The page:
With only as much as six fleeting hours of daylight per day and quite hostile conditions with strong arctic winds and freezing temperatures, road tripping in Iceland in winter is a challenge. Fortunately, the ring road was in good shape and we only got caught up in a blizzard once (this is an experience I surely don’t have to make twice).
We tried to keep our schedule flexible. Whenever the winds slowed down, we tried to venture out on a little hike. When the winds were running strong, we played real tourists and only took pictures from the safe haven of the car. Getting out of the car for a shot was a real struggle at times. More than once, I almost got blown off my feet.
The following pictures document our picturesque hike down the Seljavellir valley. Down the valley sits the iconic hot pool (or at least that’s what hundreds of Instagram captions made me think). It turned out, the water current from the hot spring leading into the pool was too low to heat up the basin in those freezing temperatures. So no swimming, but a little warm-up of our feet since we found a little puddle with steaming hot water. Eventually, a group of eight travelers gathered by the river, sitting on stones and soaking their feet in that hot little puddle, sharing stories about their recent Icelandic adventures. And let’s face it, that’s what travel is about!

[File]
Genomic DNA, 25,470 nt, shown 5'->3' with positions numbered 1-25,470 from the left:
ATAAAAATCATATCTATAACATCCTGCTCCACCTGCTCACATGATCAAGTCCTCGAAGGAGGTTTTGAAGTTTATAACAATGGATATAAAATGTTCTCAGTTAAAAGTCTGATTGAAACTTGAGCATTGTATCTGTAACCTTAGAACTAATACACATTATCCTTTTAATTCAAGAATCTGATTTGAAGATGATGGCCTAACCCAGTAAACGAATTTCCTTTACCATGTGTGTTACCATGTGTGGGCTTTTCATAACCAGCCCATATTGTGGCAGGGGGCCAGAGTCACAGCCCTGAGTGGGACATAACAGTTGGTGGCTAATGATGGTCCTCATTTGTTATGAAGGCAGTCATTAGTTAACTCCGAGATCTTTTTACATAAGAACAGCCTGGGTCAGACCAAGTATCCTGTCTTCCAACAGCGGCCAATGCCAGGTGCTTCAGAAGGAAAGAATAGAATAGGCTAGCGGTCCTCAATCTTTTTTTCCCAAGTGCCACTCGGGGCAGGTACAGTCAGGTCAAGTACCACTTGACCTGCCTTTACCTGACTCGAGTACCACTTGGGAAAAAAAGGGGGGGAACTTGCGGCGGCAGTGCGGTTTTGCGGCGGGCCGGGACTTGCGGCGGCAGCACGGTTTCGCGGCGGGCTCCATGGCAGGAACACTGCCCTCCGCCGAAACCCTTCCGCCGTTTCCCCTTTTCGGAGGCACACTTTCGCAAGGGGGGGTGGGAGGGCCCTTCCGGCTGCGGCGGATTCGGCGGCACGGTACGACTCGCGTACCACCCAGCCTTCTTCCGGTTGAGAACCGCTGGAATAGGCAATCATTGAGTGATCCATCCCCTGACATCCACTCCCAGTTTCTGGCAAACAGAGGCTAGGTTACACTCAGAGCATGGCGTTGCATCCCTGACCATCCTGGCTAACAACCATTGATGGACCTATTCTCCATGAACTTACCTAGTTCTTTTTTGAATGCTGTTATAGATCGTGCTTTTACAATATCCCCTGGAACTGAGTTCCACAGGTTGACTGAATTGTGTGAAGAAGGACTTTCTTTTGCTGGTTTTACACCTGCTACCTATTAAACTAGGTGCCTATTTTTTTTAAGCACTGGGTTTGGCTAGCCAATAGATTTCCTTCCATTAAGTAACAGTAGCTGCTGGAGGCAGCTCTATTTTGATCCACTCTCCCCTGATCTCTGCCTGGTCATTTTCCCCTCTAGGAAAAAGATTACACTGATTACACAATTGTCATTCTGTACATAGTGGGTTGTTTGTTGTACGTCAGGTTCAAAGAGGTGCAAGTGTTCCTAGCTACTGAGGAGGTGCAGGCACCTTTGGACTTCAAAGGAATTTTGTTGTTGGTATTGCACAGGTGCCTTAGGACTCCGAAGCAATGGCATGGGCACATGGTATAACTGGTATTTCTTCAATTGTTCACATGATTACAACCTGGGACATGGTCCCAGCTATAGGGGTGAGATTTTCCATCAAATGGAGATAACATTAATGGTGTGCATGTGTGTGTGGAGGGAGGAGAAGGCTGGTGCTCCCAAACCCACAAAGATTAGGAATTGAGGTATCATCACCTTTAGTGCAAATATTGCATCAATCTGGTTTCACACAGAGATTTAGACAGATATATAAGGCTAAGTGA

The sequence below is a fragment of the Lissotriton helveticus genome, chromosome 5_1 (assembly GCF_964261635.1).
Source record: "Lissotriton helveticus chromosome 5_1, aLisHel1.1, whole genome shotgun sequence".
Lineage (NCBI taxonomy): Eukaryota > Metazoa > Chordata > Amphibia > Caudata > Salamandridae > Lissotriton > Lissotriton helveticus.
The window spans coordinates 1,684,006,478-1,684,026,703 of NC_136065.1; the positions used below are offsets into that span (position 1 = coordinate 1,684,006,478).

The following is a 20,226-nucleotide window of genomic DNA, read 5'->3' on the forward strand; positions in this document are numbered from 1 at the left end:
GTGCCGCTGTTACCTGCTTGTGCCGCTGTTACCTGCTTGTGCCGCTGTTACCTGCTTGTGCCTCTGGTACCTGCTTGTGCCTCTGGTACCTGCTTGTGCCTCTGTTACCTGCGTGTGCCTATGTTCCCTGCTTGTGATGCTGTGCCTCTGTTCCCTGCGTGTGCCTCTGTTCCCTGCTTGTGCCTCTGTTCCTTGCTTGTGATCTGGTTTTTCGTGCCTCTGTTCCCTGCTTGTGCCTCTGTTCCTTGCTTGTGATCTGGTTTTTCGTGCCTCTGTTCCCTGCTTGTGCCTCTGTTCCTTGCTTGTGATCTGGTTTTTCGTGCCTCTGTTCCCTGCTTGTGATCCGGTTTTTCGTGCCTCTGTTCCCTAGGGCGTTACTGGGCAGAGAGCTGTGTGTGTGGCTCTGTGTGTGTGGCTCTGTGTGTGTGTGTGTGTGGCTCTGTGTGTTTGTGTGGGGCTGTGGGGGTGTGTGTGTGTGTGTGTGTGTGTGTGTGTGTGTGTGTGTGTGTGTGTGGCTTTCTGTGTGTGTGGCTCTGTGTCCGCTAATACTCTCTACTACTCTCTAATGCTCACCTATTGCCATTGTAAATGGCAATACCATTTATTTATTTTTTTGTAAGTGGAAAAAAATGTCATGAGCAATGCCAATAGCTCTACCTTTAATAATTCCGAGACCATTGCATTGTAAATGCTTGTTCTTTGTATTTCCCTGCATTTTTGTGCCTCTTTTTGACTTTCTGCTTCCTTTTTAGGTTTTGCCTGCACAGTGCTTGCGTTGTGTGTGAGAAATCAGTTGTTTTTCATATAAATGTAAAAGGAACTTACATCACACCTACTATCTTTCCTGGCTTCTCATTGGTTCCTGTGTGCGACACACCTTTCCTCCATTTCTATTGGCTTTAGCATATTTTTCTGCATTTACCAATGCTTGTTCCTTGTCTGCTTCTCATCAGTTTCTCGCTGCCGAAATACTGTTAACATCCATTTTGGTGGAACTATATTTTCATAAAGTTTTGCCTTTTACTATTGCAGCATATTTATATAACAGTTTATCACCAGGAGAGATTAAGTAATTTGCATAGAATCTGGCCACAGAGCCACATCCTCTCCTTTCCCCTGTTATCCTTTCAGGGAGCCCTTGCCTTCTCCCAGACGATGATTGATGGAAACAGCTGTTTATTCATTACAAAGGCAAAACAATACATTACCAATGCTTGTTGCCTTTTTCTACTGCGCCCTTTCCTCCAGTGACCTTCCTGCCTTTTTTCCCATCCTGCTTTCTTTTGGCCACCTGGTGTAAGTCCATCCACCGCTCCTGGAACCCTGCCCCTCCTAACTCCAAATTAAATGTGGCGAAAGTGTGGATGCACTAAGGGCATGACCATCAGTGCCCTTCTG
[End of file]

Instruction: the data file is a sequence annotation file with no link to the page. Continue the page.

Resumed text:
The next morning, we tried to beat the tourist crowds by arriving early at Seljalandfoss. Only worked kind of…we got quickly put off by all the Chinese mounting their tripods, blocking all the way and disrespecting the signs and barriers. Although being a tourist myself, I totally understood at times why the locals are so fed up with the masses.
And again….morning light over the plains with the snow-capped mountains as a backdrop. Couldn’t get enough of these.
Finally leaving the ring road, on to smaller tracks, challenging our 4w4 and Martin’s driving skills. On towards the Golden Circle, more on that in my next post.